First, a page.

Frank William Boreham 1871-1959

Frank William Boreham 1871-1959
A photo F W Boreham took of himself in 1911

Thursday, November 27, 2008

Boreham on Believing in People

The novelist Laurence Sterne was a member of an extraordinary family. They were incessantly on the move. They seem to have gone into a place; stayed there until a child had been born and a child buried; and then jogged on again. He would be a bold historian who would declare, with any approach to dogmatism, how many babies were born and buried in the course of these nomadic gipsyings. They seem to have lived for a year or so in all sorts of towns and villages, and, with pitiful monotony, we read of their regret at having to leave such-and-such a child sleeping in the churchyard. ‘My father's children,’ as Sterne himself observes, ‘were not made to last long.’ Lawrence himself, however, was one of the lucky ones.

At the age of ten, having survived the jaunts and jolts to which the wanderings of the family exposed him, he was ‘fixed’ in a school at Halifax, and was profoundly impressed by the conviction of his Yorkshire schoolmaster that he was destined to become a distinguished man.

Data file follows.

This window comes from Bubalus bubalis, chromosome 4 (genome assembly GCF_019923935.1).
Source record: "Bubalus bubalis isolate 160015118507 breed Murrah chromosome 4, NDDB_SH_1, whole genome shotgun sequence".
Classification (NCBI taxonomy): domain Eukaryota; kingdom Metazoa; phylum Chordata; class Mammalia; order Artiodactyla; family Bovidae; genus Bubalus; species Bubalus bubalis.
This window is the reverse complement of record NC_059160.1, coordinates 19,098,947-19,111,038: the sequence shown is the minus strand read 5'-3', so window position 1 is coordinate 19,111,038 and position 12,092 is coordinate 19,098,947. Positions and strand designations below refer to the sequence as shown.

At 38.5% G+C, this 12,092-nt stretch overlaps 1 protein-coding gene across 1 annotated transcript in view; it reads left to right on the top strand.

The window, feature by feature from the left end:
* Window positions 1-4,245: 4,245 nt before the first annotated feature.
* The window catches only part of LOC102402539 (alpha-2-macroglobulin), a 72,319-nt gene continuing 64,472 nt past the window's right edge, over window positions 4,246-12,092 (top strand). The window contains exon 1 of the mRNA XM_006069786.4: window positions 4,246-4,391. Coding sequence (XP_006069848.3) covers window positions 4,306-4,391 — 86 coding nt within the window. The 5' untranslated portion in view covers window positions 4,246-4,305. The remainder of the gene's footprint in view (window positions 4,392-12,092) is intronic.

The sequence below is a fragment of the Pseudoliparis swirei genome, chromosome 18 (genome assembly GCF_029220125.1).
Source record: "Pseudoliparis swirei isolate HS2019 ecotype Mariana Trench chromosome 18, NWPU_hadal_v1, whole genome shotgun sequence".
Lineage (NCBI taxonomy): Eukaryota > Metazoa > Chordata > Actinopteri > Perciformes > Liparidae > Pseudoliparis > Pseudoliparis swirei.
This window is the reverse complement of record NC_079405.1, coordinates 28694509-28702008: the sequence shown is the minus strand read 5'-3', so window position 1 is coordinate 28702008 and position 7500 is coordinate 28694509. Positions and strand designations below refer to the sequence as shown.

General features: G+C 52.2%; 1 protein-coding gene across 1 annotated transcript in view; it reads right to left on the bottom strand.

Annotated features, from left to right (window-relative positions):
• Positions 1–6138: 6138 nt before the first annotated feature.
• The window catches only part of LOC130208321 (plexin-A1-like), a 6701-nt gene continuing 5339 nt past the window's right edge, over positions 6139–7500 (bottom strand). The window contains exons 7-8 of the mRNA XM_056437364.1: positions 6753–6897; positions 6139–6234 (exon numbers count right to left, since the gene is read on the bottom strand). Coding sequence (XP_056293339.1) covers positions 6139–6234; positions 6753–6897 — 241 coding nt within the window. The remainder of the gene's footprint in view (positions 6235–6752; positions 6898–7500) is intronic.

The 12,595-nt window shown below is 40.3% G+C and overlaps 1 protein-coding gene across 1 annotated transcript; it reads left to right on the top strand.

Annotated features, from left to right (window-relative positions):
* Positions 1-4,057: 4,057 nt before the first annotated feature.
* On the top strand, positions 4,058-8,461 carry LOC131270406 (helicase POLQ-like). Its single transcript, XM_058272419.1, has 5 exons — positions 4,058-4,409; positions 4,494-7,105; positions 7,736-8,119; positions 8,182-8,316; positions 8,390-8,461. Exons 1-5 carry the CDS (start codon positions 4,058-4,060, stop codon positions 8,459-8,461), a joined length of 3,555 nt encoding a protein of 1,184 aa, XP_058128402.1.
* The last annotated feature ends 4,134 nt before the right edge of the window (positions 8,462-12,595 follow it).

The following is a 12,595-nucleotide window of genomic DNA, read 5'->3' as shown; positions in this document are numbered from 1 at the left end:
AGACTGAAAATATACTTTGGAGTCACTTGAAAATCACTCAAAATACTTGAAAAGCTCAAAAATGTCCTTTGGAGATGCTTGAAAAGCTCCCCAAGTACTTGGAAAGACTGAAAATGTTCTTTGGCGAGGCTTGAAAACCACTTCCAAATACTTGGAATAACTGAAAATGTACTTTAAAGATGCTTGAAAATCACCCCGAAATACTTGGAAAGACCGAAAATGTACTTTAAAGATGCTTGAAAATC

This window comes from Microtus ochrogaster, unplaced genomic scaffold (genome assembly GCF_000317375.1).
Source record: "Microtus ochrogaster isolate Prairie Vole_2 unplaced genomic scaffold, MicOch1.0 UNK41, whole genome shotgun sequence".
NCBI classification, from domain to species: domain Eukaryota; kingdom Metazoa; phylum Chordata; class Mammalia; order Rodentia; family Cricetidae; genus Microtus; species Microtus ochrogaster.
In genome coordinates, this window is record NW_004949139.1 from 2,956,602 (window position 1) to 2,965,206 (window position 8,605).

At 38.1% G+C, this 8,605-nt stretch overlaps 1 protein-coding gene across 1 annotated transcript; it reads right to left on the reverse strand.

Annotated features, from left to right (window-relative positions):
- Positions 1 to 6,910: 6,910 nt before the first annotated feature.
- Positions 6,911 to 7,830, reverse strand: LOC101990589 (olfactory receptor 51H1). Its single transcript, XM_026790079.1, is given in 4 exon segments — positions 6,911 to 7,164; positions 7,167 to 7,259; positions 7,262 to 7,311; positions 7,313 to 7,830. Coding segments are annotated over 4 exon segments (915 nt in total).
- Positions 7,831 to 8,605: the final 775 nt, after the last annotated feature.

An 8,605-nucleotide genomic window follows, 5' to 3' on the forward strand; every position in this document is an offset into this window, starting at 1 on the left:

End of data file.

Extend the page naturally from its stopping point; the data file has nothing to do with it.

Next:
… On one occasion the ceiling of the school room was being white-washed. The ladder was left against the wall. ‘One unlucky day,’ says Sterne, ‘I mounted that ladder, seized the brush, and wrote my name in large capital letters high up on the wall. For this offence the usher thrashed me severely. But the master was angry with him for doing so, and declared that the name on the wall should never be erased. For, he added, I was a boy of genius, and would one day become famous, and he should then look with pride on the letters on the schoolroom wall. These words made me forget the cruel blows that I had just received.’

The words did more. They implanted a glorious hope in the boy's breast: they inspired efforts that he would never otherwise have made: they account, in large measure, for his phenomenal success.

If the schoolmaster who welcomed the awkward little ten-year-old in 1723 lived, by any chance, until 1760, he must have felt that his handful of hopeseed had produced a most bounteous harvest. For, in 1760, Tristram Shandy took the country by storm. It was chaotic: it was incoherent: it was an audacious defiance of all the conventions: but it was irresistible. Its originality, its grotesque oddity, its rippling whimsicality set everybody chuckling.

Immediately after its publication, Sterne went up to London. He was the lion of the hour. His lodgings in Pall Mall were besieged from morning to night. ‘My rooms,’ he writes, ‘are filling every hour with great people of the first rank who vie with each other in heaping honors upon me.’ Never before had a literary venture elicited such homage. And when, a few months later, he crossed the Channel, a similar banquet of adulation awaited him in France.

F W Boreham, The Three Half-Moons (London: The Epworth Press, 1929), 89-91.

Dr Geoff Pound

Image: ‘I mounted that ladder, seized the brush, and wrote my name in large capital letters high up on the wall.’